First Year Study Tips

As of yesterday, I am officially done with my first year of medical school! I already feel overwhelmed by the amount of free time that lies in front of me. Looking back, it seems like the year flew by. I can remember orientation week like it was yesterday. 26 exams, a few stressful breakdowns, and countless ounces of coffee later, I can say I have learned SO much about school and about myself.

The subjects that were covered during my first year include biochemistry, genetics, physiology, anatomy,  and neurobiology. I also took public health, physical diagnosis and clinical integration, and a problem-based learning course. I quickly found out that my exams were based mostly off of what was covered in the lecture’s PowerPoints so this shaped my studying habits.

At the beginning of the school year, I would attend all of that days lectures and then review them at my apartment. When I reviewed them, I thought that I should just continue to use study methods that worked for me in undergrad. I used to rewrite all of the lecture notes onto my own paper with different coloring schemes. This was SO time consuming in medical school that 2 weeks in, I had to find a completely new way of reviewing.

Instead of rewriting ALL of the lecture notes, I would first read once through the material. This way, I felt more comfortable when reviewing the lecture for the 2nd time to pick out the most important information that was covered. During the 2nd time that I reviewed lecture material, I would have a pen (only one color) and paper with me to take notes of the most important material. Writing only the most important material took way less time than writing the entire lecture out. I would do this for every lecture so that at the end of the day, I had reviewed each lecture twice.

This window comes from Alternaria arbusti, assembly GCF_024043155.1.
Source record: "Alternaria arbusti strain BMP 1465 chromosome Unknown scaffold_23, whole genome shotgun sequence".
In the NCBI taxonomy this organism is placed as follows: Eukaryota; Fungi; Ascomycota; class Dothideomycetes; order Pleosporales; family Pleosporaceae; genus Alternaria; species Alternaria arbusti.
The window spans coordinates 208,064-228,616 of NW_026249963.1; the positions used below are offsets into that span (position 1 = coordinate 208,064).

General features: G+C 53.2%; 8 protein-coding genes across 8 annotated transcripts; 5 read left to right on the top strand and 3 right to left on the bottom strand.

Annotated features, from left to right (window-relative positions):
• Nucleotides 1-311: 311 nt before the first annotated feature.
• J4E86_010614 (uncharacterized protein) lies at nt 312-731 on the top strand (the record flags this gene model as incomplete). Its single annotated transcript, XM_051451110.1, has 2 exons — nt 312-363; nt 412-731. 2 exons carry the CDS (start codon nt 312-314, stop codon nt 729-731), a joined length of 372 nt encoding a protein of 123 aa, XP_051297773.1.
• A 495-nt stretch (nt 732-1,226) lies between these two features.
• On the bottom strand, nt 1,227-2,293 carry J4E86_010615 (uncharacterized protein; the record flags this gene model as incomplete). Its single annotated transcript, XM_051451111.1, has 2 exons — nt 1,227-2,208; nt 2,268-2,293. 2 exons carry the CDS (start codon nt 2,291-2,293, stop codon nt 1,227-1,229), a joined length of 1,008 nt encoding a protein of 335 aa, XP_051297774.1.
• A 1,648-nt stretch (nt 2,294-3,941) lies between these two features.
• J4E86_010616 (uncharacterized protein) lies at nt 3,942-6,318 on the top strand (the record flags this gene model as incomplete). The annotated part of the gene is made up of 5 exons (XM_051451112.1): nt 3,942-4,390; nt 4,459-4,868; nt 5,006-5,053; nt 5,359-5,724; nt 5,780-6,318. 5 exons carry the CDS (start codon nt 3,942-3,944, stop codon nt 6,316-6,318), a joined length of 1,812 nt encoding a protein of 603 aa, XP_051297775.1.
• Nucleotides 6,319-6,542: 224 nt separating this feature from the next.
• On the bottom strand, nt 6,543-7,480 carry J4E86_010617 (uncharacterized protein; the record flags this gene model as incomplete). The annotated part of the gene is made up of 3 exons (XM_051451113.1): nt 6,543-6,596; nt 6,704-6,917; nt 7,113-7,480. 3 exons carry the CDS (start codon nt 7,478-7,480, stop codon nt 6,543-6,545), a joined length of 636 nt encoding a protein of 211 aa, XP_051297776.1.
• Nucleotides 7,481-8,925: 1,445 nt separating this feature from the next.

Then during the weekend, I would read through each lecture again, have a different colored pen with me, and review the notes I had written previously. I would add additional notes that I may have missed, underline very important themes that I could not stick in my head, and review that material for a 3rd time. By this time, I was getting more and more comfortable with the lecture material.

During the first semester, I would supplement my physiology and biochemistry courses with BRS books (physio here and biochem here) and First Aid (here)! I totally recommend these books, especially the BRS physio and First Aid, because they do a great job of condensing super important material that is heavily tested on Shelf exams and Step.

I had to adjust my studying methods for anatomy during the spring semester because most of the class time was spent in the lab. This semester is kind of a blur for me because I was not the biggest fan of anatomy. Our class wasn’t too clinically of functionally structured. Instead, it seemed like all we were doing were memorizing. So I had to go back to flashcards (Netter’s were extremely popular) and reading the lectures over and over. I did try using a white board during musculoskeletal when muscles and their origins, insertions, innervation, and function were a big testing topic. I also gave Quizlet a try and talked about it in a previous blog!